Tom Harrison is stepping down from his role as chief executive of the England and Wales Cricket Board. AFP/Justin Tallis
LONDON - Tom Harrison is to step down as chief executive of the England and Wales Cricket Board in June -- part of a major overhaul following a slump in Test results.
Since the turn of the year, managing director of men's cricket Ashley Giles, head coach Chris Silverwood and Test captain Joe Root have all been replaced, with the ECB chairmanship currently vacant as well.
Clare Connor, currently managing director of England women's cricket, will take over on an interim basis, the ECB announced on Tuesday.
Root resigned last month following England's 1-0 defeat in the West Indies, which left them with a miserable record of just one win in 17 Tests, and has been replaced by all-rounder Ben Stokes.
Former New Zealand captain Brendon McCullum was last week appointed as coach while former England batsman Rob Key is the new managing director.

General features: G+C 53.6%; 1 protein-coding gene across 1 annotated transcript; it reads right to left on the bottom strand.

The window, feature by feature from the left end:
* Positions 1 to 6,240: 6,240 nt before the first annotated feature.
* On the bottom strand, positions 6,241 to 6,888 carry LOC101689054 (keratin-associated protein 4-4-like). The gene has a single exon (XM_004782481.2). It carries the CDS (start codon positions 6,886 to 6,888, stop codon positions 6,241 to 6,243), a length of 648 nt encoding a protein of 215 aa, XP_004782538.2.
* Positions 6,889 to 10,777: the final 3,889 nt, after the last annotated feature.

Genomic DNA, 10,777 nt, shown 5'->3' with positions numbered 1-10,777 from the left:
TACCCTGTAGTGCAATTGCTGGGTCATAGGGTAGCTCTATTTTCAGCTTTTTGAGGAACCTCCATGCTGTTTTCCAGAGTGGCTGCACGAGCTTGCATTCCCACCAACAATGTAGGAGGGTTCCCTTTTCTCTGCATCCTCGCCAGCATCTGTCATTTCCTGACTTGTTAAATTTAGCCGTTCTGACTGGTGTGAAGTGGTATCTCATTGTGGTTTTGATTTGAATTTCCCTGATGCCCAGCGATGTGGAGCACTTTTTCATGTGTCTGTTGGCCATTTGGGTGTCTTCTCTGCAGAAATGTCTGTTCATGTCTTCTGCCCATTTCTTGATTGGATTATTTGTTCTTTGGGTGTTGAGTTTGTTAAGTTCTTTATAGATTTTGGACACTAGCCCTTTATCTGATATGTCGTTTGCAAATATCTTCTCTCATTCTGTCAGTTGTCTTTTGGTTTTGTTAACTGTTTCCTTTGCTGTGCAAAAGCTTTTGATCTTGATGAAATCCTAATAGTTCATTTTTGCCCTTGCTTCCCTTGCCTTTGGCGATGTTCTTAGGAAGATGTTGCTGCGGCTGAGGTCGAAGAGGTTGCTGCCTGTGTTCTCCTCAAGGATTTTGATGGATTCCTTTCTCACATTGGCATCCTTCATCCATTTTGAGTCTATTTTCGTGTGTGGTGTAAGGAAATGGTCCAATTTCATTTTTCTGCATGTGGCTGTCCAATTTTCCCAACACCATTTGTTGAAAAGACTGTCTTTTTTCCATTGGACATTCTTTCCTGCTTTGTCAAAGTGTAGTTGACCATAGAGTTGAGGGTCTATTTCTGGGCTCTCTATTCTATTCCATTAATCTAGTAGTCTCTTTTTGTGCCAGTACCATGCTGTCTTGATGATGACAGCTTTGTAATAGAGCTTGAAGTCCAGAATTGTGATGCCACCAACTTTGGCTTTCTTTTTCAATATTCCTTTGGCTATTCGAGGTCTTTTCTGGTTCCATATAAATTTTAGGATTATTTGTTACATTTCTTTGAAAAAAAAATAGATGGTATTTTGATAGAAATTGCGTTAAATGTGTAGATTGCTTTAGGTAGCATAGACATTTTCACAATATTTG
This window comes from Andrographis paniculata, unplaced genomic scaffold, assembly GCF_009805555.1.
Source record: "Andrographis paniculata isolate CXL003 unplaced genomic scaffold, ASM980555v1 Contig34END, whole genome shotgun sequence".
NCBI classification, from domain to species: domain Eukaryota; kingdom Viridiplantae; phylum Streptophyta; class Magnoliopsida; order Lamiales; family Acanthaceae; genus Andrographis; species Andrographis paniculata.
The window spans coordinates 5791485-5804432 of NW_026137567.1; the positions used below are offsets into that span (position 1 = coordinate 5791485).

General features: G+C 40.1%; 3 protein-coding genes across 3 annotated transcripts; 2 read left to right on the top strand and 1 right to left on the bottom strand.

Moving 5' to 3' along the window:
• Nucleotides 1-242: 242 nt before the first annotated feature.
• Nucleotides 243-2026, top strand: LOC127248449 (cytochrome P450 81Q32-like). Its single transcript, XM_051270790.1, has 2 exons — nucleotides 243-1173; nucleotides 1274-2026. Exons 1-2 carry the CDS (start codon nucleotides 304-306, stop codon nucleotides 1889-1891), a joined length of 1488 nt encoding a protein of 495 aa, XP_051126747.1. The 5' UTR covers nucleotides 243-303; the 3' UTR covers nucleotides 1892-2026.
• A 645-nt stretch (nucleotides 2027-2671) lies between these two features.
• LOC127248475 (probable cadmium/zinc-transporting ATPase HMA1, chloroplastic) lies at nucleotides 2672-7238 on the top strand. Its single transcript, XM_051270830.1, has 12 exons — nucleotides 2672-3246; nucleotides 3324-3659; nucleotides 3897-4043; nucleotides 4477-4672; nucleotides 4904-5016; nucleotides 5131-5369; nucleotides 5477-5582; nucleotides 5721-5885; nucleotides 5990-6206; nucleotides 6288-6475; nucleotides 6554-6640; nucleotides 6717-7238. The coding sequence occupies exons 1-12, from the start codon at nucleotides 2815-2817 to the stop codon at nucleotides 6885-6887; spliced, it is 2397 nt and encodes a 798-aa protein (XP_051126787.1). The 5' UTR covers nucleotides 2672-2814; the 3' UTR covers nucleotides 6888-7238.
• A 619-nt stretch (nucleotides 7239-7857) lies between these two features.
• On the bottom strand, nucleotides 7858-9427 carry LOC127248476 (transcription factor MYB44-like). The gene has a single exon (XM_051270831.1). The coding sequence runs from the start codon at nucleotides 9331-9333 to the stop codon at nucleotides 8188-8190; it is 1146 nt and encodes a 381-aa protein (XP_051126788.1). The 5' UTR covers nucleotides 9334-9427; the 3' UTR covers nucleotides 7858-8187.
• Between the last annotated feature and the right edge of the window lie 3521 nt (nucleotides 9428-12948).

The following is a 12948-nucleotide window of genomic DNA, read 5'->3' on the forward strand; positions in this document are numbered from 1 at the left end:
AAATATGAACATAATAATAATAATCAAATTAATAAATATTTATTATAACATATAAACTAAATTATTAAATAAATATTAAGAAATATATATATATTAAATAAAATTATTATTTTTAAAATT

Harrison, who took up his role in 2015, oversaw the introduction of the controversial city-based Hundred competition, which started last year, and during his tenure England won both the men's and women's 50-over World Cups.
The 50-year-old faced calls to quit over the ECB's handling of a racism scandal that came to light last year.
Harrison said it had been a "huge honour" to serve as chief executive.
"Cricket is an extraordinary force for good in the world and my goal has been to make the game bigger and ensure more people and more communities in England and Wales feel they have a place in this sport," he said.
"The long-term health of cricket depends on its ability to grow and remain relevant and be more inclusive in an ever-changing world."
Martin Darlow, interim chairman of the ECB, said: "When the (coronavirus) pandemic struck, it was Tom's leadership that brought the game together and saved us from the worst financial crisis the sport has ever faced.
"He has always put the interests of the game first and worked to lead important change to make our game more accessible and inclusive, though we all know there is still much more work to do".